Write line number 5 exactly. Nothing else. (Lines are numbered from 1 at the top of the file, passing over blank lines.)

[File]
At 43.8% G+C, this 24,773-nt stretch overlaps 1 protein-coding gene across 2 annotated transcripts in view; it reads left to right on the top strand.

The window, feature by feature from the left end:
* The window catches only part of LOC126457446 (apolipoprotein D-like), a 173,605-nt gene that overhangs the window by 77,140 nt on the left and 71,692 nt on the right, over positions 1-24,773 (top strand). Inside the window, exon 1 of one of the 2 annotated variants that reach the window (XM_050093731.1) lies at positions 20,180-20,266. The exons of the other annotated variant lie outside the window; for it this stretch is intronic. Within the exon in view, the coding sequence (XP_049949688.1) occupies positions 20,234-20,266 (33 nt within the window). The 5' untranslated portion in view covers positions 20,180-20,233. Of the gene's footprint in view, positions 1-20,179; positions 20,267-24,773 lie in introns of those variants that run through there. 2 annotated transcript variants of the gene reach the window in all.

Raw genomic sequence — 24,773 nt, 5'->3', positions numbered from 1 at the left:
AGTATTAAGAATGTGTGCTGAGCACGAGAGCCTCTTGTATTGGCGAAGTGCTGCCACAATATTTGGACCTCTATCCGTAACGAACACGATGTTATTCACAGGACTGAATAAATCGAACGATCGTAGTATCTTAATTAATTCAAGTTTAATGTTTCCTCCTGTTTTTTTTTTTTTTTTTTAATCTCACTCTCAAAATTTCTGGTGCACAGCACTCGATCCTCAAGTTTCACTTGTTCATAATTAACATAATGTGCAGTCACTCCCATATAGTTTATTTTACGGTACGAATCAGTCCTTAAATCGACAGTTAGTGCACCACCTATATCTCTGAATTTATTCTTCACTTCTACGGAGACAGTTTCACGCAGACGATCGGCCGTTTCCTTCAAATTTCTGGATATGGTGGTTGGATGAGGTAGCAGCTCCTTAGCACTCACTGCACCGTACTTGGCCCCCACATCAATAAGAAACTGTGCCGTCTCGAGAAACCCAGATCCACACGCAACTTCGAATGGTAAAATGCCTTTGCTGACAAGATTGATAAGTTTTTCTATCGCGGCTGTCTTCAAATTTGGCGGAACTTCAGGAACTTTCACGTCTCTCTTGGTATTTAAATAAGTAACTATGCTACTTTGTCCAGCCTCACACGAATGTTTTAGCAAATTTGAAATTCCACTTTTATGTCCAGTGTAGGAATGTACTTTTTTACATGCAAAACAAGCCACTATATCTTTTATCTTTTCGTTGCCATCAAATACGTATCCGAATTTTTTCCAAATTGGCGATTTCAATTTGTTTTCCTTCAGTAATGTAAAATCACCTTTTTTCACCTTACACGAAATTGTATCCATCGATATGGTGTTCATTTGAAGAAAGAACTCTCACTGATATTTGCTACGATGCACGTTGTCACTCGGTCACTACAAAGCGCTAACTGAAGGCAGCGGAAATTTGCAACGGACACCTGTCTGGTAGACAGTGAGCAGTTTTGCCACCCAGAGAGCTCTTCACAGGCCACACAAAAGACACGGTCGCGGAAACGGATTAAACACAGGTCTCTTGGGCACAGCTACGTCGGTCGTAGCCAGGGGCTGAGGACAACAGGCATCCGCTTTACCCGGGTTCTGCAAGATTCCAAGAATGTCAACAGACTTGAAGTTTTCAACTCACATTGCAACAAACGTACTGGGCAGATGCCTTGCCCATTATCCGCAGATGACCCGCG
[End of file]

AGTATTAAGAATGTGTGCTGAGCACGAGAGCCTCTTGTATTGGCGAAGTGCTGCCACAATATTTGGACCTCTATCCGTAACGAACACGATGTTATTCACAGGACTGAATAAATCGAACGATCGTAGTATCTTAATTAATTCAAGTTTAATGTTTCCTCCTGTTTTTTTTTTTTTTTTTTAATCTCACTCTCAAAATTTCTGGTGCACAGCACTCGATCCTCAAGTTTCACTTGTTCATAATTAACATAATGTGCAGTCACTCCCATATAGTTTATTTTACGGTACGAATCAGTCCTTAAATCGACAGTTAGTGCACCACCTATATCTCTGAATTTATTCTTCACTTCTACGGAGACAGTTTCACGCAGACGATCGGCCGTTTCCTTCAAATTTCTGGATATGGTGGTTGGATGAGGTAGCAGCTCCTTAGCACTCACTGCACCGTACTTGGCCCCCACATCAATAAGAAACTGTGCCGTCTCGAGAAACCCAGATCCACACGCAACTTCGAATGGTAAAATGCCTTTGCTGACAAGATTGATAAGTTTTTCTATCGCGGCTGTCTTCAAATTTGGCGGAACTTCAGGAACTTTCACGTCTCTCTTGGTATTTAAATAAGTAACTATGCTACTTTGTCCAGCCTCACACGAATGTTTTAGCAAATTTGAAATTCCACTTTTATGTCCAGTGTAGGAATGTACTTTTTTACATGCAAAACAAGCCACTATATCTTTTATCTTTTCGTTGCCATCAAATACGTATCCGAATTTTTTCCAAATTGGCGATTTCAATTTGTTTTCCTTCAGTAATGTAAAATCACCTTTTTTCACCTTACACGAAATTGTATCCATCGATATGGTGTTCATTTGAAGAAAGAACTCTCACTGATATTTGCTACGATGCACGTTGTCACTCGGTCACTACAAAGCGCTAACTGAAGGCAGCGGAAATTTGCAACGGACACCTGTCTGGTAGACAGTGAGCAGTTTTGCCACCCAGAGAGCTCTTCACAGGCCACACAAAAGACACGGTCGCGGAAACGGATTAAACACAGGTCTCTTGGGCACAGCTACGTCGGTCGTAGCCAGGGGCTGAGGACAACAGGCATCCGCTTTACCCGGGTTCTGCAAGATTCCAAGAATGTCAACAGACTTGAAGTTTTCAACTCACATTGCAACAAACGTACTGGGCAGATGCCTTGCCCATTATCCGCAGATGACCCGCG